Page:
Bernie Sanders proudly says he doesn't have a superPAC — one of those unshackled political committees that raise and spend unlimited money that the candidate couldn't accept.
Most other presidential candidates have a superPAC or two running alongside. Republican Carly Fiorina's superPAC has played a major role in boosting her candidacy. Former President Bill Clinton will reportedly appear at a fundraiser in a couple of weeks for the main superPAC supporting his wife's campaign.
Sanders' anti-superPAC stance is a key part of his identity as an independent-minded politician (and his platform for tougher campaign finance laws).
The Sunlight Foundation, however, points out on its blog that, indeed, an outside committee has spent more than $569,000 to promote Sanders through print and online advertising.
The advertiser is National Nurses United for Patient Protection, the independent-expenditure political committee of the 185,000-member National Nurses United, and it is spending in key early voting states in the Democratic nomination process: Iowa, New Hampshire, South Carolina and Nevada.
National Nurses United endorsed Sanders at an Aug. 11 union gathering in Oakland, Calif. NNU's executive director, RoseAnn DeMoro, introduced Sanders, saying, "You know what's different about Bernie? He'll be the president for all the people." Sanders said he was humbled. The nurses chanted "Bernie! Bernie! Bernie!" The campaign made a video of the event.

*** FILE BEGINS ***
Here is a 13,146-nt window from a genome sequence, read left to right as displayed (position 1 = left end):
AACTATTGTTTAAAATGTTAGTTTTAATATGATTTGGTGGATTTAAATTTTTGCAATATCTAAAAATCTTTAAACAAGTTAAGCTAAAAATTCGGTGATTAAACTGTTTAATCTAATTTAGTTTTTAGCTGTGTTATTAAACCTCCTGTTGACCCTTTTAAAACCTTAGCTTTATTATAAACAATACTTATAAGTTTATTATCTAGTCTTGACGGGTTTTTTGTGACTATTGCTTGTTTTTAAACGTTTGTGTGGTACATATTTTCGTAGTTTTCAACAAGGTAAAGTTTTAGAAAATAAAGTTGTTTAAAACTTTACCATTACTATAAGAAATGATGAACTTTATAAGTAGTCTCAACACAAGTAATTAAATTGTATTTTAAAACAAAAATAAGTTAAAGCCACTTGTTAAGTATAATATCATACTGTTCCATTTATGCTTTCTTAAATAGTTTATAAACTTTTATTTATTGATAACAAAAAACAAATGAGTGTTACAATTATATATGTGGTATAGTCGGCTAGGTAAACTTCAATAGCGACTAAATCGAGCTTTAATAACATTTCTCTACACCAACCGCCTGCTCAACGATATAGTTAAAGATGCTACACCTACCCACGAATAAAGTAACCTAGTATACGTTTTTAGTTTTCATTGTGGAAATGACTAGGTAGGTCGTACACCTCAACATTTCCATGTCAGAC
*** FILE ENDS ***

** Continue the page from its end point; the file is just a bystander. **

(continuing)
The union's website has a Nurses for Bernie Web page, with photos ready for social media, a listicle of 10 reasons they endorsed him, and a link to voter registration information.
But is National Nurses United for Patient Protection a superPAC? The question leads down the rabbit hole of campaign finance law.
Here's what sets it apart from the presidential superPACs.
First, its donor list. The other superPACs are financed largely by millionaires. As for the NNU committee, "It's funded exclusively by our members," said Michael Lighty, the union's public policy director.
Technically, the PAC dates back to 2009, when independent expenditures were legal but the legal concept of superPACs did not yet exist. In the 2014 elections, Federal Election Commission records show, the nurses PAC spent $2.3 million, and was entirely funded by the union itself. There's only one disclosure report for this year, through June 30; the PAC reported getting no contributions at all.
Sanders campaign manager Jeff Weaver said in an email, "We are honored to have the support of National Nurses United."
Then he drew a line between the NNU PAC and the presidential superPACS. "We have not started a superPAC, are not coordinating with a superPAC, and we have not fundraised for a superPAC," he said. "We stand by our position that we do not want the help of a superPAC."